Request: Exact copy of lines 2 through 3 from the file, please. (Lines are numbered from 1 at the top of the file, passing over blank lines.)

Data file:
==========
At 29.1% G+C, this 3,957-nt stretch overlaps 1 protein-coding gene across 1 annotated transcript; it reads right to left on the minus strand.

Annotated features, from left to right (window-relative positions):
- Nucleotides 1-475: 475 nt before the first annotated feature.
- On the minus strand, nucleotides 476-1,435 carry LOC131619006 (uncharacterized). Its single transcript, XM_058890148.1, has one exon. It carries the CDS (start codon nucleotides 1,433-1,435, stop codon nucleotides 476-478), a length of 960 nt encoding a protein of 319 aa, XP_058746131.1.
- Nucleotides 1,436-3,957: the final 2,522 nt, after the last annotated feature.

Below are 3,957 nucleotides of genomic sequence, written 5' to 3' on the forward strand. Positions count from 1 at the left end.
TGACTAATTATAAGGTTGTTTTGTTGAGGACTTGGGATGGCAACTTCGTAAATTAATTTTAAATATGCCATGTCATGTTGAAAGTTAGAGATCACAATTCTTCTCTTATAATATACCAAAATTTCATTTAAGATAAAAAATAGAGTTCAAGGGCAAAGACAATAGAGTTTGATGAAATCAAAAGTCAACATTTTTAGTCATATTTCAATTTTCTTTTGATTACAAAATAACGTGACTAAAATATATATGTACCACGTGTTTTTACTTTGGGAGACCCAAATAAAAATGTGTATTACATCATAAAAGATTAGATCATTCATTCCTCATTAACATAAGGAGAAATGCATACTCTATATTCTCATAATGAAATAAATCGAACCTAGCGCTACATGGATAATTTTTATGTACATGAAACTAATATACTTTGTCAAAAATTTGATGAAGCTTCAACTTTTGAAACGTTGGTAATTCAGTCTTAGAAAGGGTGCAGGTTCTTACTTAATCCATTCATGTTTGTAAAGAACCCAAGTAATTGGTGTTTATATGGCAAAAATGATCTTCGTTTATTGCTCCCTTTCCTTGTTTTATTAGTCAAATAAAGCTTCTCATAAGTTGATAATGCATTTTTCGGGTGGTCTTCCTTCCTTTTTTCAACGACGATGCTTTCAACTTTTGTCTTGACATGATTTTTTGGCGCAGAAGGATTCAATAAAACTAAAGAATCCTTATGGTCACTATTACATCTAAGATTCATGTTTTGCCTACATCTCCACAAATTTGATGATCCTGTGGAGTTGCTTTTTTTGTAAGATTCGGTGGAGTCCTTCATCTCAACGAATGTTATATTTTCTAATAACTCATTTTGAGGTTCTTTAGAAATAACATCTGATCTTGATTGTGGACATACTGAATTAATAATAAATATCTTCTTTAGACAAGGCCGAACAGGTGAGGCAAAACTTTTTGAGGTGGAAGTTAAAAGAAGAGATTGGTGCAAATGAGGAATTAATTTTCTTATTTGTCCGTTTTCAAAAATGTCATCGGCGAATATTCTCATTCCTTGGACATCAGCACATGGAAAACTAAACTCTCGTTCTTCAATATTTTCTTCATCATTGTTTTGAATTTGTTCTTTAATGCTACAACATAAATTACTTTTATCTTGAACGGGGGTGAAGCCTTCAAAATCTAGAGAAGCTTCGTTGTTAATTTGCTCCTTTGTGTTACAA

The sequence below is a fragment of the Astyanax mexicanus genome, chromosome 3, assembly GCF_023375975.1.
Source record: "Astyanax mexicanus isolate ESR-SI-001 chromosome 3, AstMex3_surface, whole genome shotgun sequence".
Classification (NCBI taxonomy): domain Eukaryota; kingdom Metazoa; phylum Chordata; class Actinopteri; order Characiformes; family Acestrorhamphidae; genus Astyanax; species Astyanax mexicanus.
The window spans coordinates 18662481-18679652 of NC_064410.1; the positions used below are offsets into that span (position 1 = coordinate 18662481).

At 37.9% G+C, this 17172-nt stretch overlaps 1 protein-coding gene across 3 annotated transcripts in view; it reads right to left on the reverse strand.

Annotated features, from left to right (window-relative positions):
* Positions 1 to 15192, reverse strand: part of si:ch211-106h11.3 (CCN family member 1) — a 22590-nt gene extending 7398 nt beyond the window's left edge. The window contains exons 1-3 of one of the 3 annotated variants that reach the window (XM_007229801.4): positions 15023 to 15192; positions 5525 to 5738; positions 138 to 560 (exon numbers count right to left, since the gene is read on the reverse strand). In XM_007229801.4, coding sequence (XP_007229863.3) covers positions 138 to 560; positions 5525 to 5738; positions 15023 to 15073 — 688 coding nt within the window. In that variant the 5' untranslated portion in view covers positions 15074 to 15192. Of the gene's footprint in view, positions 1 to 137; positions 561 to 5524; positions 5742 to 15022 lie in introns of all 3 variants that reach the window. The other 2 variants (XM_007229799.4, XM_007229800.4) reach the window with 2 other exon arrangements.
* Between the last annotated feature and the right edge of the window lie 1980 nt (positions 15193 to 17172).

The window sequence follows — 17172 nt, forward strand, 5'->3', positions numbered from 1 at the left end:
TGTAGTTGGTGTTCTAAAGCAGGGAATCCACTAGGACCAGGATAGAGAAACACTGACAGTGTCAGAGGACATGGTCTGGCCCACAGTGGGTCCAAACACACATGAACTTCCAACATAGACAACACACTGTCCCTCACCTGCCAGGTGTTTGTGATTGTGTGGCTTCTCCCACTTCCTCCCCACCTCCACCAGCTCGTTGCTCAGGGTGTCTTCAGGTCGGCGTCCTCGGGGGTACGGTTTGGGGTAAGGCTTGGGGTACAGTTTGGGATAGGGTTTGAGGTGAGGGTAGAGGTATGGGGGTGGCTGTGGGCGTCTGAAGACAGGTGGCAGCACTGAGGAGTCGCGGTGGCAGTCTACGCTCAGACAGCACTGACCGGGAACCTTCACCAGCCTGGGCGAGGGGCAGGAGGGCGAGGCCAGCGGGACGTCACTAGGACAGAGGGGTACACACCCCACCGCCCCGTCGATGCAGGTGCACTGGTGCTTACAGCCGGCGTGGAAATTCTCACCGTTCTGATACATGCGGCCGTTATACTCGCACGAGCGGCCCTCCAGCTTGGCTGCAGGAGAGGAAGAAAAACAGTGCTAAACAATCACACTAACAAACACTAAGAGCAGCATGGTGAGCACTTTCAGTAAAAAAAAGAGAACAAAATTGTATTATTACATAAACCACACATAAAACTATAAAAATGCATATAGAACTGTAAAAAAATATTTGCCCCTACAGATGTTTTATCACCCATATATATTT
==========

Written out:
Annotated features, from left to right (window-relative positions):
- Nucleotides 1-475: 475 nt before the first annotated feature.